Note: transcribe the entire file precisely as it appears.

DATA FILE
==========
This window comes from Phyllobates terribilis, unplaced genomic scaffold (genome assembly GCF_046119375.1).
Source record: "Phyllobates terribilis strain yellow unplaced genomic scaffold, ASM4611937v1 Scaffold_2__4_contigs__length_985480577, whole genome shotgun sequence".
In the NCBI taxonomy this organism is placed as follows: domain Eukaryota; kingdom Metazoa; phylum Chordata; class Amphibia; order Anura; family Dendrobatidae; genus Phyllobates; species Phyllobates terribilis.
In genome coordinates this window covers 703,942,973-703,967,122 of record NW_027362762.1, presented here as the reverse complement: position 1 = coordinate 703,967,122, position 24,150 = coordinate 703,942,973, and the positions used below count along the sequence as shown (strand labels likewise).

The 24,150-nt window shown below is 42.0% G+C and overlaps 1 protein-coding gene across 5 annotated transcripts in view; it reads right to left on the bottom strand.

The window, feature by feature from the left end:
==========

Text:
This window comes from Phyllobates terribilis, unplaced genomic scaffold (genome assembly GCF_046119375.1).
Source record: "Phyllobates terribilis strain yellow unplaced genomic scaffold, ASM4611937v1 Scaffold_2__4_contigs__length_985480577, whole genome shotgun sequence".
In the NCBI taxonomy this organism is placed as follows: domain Eukaryota; kingdom Metazoa; phylum Chordata; class Amphibia; order Anura; family Dendrobatidae; genus Phyllobates; species Phyllobates terribilis.
In genome coordinates this window covers 703,942,973-703,967,122 of record NW_027362762.1, presented here as the reverse complement: position 1 = coordinate 703,967,122, position 24,150 = coordinate 703,942,973, and the positions used below count along the sequence as shown (strand labels likewise).

The 24,150-nt window shown below is 42.0% G+C and overlaps 1 protein-coding gene across 5 annotated transcripts in view; it reads right to left on the bottom strand.

The window, feature by feature from the left end: